An Oft-Overlooked Task

Comparatively little attention has been paid to one of the most vital efforts of a new president: creating and sustaining a high-performing senior leadership team, Laurie Fenlason writes.

June 23, 2022
 
 
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If hiring trends hold true, this summer and fall will see hundreds of new college and university presidents stepping into leadership roles on campuses across the country. While much has been written about optimizing the initial days and weeks in such a campus leadership role, comparatively little attention has been paid to one of the most vital tasks of a new president: creating and sustaining a high-performing senior leadership team.

The importance of this early work cannot be overstated. Whether you refer to it as your cabinet, senior staff, senior administrators or another term, this is the group that you, as president, will spend the most time with over the course of your administration. Individually and collectively, these colleagues are critical to advancing strategic goals and navigating crises. And while some turnover on a senior team is normal and expected, it’s worth investing time early in seeing how this team can best be positioned to succeed. After all, repeated churn in senior roles can be an enormous drain on a new leader’s most important resources: time, money, momentum and trust.

As someone fortunate to have held a senior staff seat in multiple college presidencies, I offer the following suggestions to first-time presidents in advance of their early meetings with their leadership team.

Know yourself—and then share what you know. It’s impossible for you to understand your new team right away; you can, however, know yourself. Take time to reflect on both the small stuff—how you like to receive communications, what kinds of agendas you prefer for meetings—as well as weightier matters, such as your own orientation to conflict. Do you view conflict at the leadership table as a productive means to sound decisions? Or as an impediment to hearing all voices?

In the spirit of self-knowledge, share those reflections with your team. Consider completing a “user manual” exercise, in which you respond to prompts such as “what I value,” “what people misunderstand about me” and “how I try to earn your trust.” You could invite team members to do the same for you. Resolving questions of values and operating styles early on—before they escalate into larger issues—can help you and your new colleagues get on to the real work of leadership.

Be curious. One of the privileges of newness is being able to ask big, generative questions. Why do we run this ceremony this way? What is the history of this tradition? Which constituency does this function serve—and not serve? Use this privilege of good questioning to the fullest, not only because its window will close when you and your institution are more closely fused, but also because your senior colleagues might feel they can’t afford to do so: in front of their new boss, they’re expected to already know. By normalizing the vulnerability of not knowing, you create an ethic on your team of continuous questioning and learning.

Think out loud. This is good management advice in any context but especially in a presidency, where stakes are high, emergencies frequent and deliberation time scarce. In your first year, you will be traveling (or zooming) a great deal, establishing relationships with alums, donors, governing boards and legislators. Verbalizing your thought processes in front of your team, whether in calm times or crises, will give them a sense of how to advance deliberations in your stead, especially in situations when the optimal path isn’t obvious. Using phrases like “I’m of two minds about X but am leaning toward Y approach because …” or “Ordinarily I would say A, but in this case, I want to make sure we consider B …” can go a long way toward making your problem-solving approach transparent and replicable.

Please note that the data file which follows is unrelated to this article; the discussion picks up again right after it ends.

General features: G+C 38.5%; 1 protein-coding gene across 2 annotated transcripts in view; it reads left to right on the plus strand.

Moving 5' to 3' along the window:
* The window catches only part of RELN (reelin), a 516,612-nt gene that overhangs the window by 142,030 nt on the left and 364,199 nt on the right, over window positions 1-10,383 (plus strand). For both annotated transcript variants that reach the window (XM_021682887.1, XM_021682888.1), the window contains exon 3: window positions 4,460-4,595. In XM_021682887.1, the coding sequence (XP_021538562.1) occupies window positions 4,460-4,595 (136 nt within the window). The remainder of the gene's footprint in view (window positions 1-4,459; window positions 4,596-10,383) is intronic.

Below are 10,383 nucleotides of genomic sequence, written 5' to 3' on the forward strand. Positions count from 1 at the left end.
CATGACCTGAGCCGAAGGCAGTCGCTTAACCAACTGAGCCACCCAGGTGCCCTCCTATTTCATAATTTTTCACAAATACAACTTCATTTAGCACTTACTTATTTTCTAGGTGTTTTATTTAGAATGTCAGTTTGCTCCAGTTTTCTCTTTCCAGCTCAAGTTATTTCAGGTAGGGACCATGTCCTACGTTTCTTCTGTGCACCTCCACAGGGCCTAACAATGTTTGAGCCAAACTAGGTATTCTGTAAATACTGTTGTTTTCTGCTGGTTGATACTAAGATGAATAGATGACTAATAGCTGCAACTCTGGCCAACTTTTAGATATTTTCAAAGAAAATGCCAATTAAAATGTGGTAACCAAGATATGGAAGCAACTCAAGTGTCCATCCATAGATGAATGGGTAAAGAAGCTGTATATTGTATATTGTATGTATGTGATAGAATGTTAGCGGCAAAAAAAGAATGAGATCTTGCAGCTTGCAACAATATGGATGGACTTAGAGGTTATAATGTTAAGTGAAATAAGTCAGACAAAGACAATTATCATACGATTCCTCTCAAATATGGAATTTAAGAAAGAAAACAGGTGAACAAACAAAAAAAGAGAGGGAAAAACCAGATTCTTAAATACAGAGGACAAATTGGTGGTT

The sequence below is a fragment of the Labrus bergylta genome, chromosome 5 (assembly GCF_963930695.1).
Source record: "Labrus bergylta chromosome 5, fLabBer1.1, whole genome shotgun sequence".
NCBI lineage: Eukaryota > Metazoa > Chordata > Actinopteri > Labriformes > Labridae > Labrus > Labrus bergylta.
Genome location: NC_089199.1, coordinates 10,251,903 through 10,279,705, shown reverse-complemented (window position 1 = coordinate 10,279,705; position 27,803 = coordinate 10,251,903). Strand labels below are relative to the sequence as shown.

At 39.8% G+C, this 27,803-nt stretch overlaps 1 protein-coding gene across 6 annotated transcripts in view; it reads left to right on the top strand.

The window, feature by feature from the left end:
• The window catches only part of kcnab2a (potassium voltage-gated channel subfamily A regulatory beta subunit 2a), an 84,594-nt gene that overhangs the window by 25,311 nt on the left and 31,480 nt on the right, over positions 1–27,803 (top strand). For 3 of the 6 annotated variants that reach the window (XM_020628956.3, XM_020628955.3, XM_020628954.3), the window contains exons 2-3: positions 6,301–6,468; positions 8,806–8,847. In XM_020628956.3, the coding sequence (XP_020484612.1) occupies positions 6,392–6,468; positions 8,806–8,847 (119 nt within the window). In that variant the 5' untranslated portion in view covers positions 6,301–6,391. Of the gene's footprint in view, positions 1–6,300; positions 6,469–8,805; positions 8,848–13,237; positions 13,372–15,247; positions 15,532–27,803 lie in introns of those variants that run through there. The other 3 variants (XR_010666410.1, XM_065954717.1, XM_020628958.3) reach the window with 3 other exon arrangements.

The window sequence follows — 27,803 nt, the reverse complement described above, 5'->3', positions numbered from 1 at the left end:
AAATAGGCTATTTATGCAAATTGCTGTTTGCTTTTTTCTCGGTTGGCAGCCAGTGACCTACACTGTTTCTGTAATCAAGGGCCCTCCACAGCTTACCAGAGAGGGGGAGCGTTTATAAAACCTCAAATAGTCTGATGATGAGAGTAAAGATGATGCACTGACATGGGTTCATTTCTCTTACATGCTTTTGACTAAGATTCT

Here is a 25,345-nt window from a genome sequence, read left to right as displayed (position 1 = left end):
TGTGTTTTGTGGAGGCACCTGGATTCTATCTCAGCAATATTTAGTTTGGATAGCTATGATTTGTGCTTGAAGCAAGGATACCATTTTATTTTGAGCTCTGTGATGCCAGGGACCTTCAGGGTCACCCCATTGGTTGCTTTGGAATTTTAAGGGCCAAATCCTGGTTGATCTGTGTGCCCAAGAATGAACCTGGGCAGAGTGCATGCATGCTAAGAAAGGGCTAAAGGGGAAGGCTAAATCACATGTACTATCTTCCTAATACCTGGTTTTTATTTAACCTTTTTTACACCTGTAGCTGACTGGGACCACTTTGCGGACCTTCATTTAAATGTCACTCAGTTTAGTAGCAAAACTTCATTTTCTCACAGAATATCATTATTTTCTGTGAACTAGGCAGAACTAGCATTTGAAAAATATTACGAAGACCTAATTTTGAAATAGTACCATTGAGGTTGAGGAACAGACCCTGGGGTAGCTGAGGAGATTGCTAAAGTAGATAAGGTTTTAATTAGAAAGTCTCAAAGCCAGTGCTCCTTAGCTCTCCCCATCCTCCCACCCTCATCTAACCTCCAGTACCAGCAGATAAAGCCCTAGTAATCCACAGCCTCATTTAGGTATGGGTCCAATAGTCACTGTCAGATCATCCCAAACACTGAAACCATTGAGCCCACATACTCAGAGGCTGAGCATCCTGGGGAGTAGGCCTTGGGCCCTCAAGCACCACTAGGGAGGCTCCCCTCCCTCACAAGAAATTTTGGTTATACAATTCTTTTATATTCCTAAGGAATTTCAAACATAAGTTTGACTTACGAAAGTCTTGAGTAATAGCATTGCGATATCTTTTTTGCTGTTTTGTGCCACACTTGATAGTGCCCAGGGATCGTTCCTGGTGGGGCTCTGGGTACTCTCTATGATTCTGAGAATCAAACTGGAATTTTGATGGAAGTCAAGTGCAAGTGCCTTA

Understand your team members’ paths to leadership. Whether you ultimately retain or replace members of your cabinet, remember that they were called to leadership under a range of circumstances and expectations. Each is on a different developmental trajectory—from a specialist in their functional area to a strategic contributor across the institution. Moreover, some will have experienced presidential transitions, while others have not; the latter group might have a less robust frame for navigating top-level change. In every case, it’s worth remembering that these are the people who have led the institution through a range of challenges—including more than two years of pandemic operations—with all the intensity that those extraordinary circumstances demanded. Keep these differences in mind in your early meetings with each member and in weighing performance against benchmarks, both past and current.

Academic presidencies are, on average, becoming shorter in duration, with an average lasting less than seven years. Still, they have much more in common with a marathon than a sprint. To achieve consequential impact over your tenure, you need to be able to rely on others. Launched and sustained in a thoughtful way, a senior team is a force multiplier, making your presidency significantly larger—and more professionally and personally sustaining—than the sum of its parts.

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Bio

Laurie Fenlason is founder and principal of L. Fenlason Consulting, which advises higher education leaders and senior teams on strategy, visibility and high-stakes communications. She previously served as vice president for public affairs and strategic initiatives at Smith College and in news and public affairs roles at the University of Michigan and the University of Pennsylvania.

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